Squeaked
Squeak Squeak (skw[=e]k), v. i. [imp. & p. p. {Squeaked} (skw[=e]kt); p. pr. & vb. n. {Squeaking}.] [Probably of imitative origin; cf. Sw. sqv["a]ka to croak, Icel. skvakka to give a sound as of water shaken in a bottle.] 1. To utter a sharp, shrill cry, usually of short duration; to cry with an acute tone, as an animal; or, to make a sharp, disagreeable noise, as a pipe or quill, a wagon wheel, a door; to creak. [1913 Webster]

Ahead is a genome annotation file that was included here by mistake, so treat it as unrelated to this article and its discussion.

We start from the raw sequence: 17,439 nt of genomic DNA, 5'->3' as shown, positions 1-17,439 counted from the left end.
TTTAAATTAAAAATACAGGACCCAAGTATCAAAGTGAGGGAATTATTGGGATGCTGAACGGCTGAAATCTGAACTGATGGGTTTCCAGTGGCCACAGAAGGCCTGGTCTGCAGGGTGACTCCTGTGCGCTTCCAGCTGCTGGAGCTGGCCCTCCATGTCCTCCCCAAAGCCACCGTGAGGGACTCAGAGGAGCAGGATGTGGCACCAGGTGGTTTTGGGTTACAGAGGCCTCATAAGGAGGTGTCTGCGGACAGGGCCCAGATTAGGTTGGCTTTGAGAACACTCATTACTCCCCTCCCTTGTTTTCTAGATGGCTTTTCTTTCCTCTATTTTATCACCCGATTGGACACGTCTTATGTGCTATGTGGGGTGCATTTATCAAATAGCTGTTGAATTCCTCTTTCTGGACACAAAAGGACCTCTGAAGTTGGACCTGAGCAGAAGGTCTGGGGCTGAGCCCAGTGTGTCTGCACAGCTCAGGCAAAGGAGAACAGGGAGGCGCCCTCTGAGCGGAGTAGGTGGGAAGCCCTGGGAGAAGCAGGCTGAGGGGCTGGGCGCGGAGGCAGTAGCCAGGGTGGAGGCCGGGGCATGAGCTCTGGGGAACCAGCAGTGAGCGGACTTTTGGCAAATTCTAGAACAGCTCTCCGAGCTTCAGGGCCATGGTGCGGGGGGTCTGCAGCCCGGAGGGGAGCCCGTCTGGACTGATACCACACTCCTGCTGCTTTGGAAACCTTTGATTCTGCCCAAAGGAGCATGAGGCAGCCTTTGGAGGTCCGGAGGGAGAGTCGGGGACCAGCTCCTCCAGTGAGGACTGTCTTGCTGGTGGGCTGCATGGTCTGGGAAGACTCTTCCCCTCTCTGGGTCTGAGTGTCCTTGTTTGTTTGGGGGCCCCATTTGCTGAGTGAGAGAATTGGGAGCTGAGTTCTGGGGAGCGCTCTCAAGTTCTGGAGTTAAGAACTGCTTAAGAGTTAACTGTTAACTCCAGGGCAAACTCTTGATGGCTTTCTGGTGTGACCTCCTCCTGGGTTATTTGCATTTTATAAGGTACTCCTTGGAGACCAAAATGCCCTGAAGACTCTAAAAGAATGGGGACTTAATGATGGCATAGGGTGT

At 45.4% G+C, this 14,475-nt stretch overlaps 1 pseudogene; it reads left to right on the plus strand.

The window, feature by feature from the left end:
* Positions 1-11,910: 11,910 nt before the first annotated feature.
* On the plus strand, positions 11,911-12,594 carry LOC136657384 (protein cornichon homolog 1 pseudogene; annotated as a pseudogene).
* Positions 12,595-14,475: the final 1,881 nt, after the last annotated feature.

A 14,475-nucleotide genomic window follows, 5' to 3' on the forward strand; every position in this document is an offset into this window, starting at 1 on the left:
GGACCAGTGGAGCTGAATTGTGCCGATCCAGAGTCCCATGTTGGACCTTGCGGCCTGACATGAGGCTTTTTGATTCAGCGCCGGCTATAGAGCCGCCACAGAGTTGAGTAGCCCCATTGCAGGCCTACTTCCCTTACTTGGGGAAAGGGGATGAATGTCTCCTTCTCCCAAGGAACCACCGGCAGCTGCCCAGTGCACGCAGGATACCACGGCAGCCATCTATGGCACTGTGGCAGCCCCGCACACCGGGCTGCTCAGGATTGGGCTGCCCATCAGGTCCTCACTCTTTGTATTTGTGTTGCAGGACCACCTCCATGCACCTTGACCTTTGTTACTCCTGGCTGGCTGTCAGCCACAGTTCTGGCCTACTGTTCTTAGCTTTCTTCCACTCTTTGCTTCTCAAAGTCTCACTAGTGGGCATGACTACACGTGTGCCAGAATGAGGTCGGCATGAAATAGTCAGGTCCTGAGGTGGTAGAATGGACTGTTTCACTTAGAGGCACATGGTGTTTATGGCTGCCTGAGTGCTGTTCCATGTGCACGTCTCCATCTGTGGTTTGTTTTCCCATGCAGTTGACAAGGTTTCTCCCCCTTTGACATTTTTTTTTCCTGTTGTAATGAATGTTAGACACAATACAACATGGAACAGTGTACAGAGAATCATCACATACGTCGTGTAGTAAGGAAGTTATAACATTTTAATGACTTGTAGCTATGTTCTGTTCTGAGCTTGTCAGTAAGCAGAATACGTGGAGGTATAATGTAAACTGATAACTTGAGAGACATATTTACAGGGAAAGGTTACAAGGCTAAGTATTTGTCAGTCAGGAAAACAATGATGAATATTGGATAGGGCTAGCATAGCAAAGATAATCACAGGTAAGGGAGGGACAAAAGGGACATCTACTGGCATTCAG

Who can endure to hear one of the rough old Romans squeaking through the mouth of an eunuch? --Addison. [1913 Webster]

Zoilus calls the companions of Ulysses the ``squeaking pigs'' of Homer. --Pope. [1913 Webster]

2. To break silence or secrecy for fear of pain or punishment; to speak; to confess. [Colloq.]

Syn: squeal. [1913 Webster]

If he be obstinate, put a civil question to him upon the rack, and he squeaks, I warrant him. --Dryden. [1913 Webster]


The Collaborative International Dictionary of English. 2000.

Look at other dictionaries:

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